1

I just learned how to write simple shell scripts. One of them is that simply duplicate certain files on my system that happen to be crucial to me.

cp /dir/dir/file1 /samedir/samedir/file1.bak

My scripts gets executed every time I sign on my system. However it always overwrites file1.bak. I would like to find a way to keep all created files. Maybe something like file1(1).bak, file1(2).bak or something of the like.

VMS was great for certain things, namely that every time one would write to a file called file.bak, it would keep all previous versions by adding a tailing ':' at the end of the file indicating the version number ie: file.bak:1, file.bak:2, file.bak:521, etc...

We used to get rid of previous versions with the purge command purge file.bak 1-520.

  • You found nothing. Where did you look? What about e.g. this? – Run CMD Jan 8 '17 at 7:17
  • You may want to rephrase your text as a question, ultimately you never ask anything - rather you talk about something you'd like to happen.... – nerdwaller Jan 14 '17 at 2:22
1

You can use some SCM software (also known as version control) such as git, mercurial or fossil.

This way you will avoid huge amount of bak files in the working directory and keep track of all previous versions in the same time.

IMHO simplest one would be fossil-scm It is statically complied single file that can handle such jobs. (By the way created by the same programmer who created SQLite, so expect quality)

Your workflow could be like that:

  1. cd to directory where files need to be tracked and init repository with command fossil init (it will prepare a single database file)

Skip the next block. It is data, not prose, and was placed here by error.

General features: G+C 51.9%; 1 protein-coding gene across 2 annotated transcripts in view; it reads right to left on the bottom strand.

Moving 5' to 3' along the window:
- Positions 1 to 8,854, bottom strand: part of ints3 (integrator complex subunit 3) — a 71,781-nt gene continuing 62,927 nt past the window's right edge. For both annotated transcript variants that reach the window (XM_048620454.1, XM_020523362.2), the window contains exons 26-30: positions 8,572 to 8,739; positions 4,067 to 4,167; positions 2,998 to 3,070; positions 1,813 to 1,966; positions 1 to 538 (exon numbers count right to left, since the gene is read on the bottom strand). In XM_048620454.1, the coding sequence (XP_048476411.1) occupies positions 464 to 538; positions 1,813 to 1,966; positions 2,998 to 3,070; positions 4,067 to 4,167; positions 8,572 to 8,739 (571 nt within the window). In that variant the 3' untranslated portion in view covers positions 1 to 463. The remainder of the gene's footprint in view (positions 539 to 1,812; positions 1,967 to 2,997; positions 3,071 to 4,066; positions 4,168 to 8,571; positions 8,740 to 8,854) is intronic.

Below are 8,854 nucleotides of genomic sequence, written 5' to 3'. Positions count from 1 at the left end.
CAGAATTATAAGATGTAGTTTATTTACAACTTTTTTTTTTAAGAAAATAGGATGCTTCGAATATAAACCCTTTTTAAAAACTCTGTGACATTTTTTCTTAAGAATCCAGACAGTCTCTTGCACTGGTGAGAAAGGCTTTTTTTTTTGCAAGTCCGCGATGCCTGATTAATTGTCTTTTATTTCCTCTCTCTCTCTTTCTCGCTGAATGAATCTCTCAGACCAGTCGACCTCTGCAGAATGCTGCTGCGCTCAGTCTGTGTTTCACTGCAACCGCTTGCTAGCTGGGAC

2. Tell fossil to track particular directory: fossil open
  3. Add files/directories recursively to repository fossil addremove --dotfiles
  4. Save current status of directory to repository: fossil commit or if you care about integrity of files then: fossil commit --sha1sum

All subsequent calls of fossil is just fossil commit (If you need to add more new files or remove some from tracking then just issue before commit fossil addremove --dotfiles)

This way all changes to files will be kept in timeline and can be previewed or compared(diff) or extracted (checkout), from repository ether file by file or restore completely previous state of the whole directory.

You can use fossil extras --dotfiles to reveal new non tracked files or spot only files that were changed fossil changes --abs-paths --sha1sum --header -v

If you need to exclude some files or directory, fossil support it too.

You can see timeline of changes over nice web interface produced by the same single file or even use internal WiKi to make a nice annotation to changes.

If you need to remove some content from repository, fossil provides a mechanism called "shunning" to do that.

0

Solution

If you do not wish to use an actual version control system (as suggested by @Alex & @Class Stacker) then the following bash script should do the job:

#!/bin/bash

#############
# Variables #
#############
FILE_LIST="foo.txt bar.doc"  # Space separated list of files to backup (include full path to file)
KEEP_OLD="5"  # How many previous versions to keep

#############
# Functions #
#############
function shift_backups {
        for num in $(seq $KEEP_OLD -1 1) ; do
                old_backup="$file.bak$num"
                if [[ -e $old_backup && $num == $KEEP_OLD ]] ; then
                                echo "    removing oldest file ($old_backup)"
                                rm -f $old_backup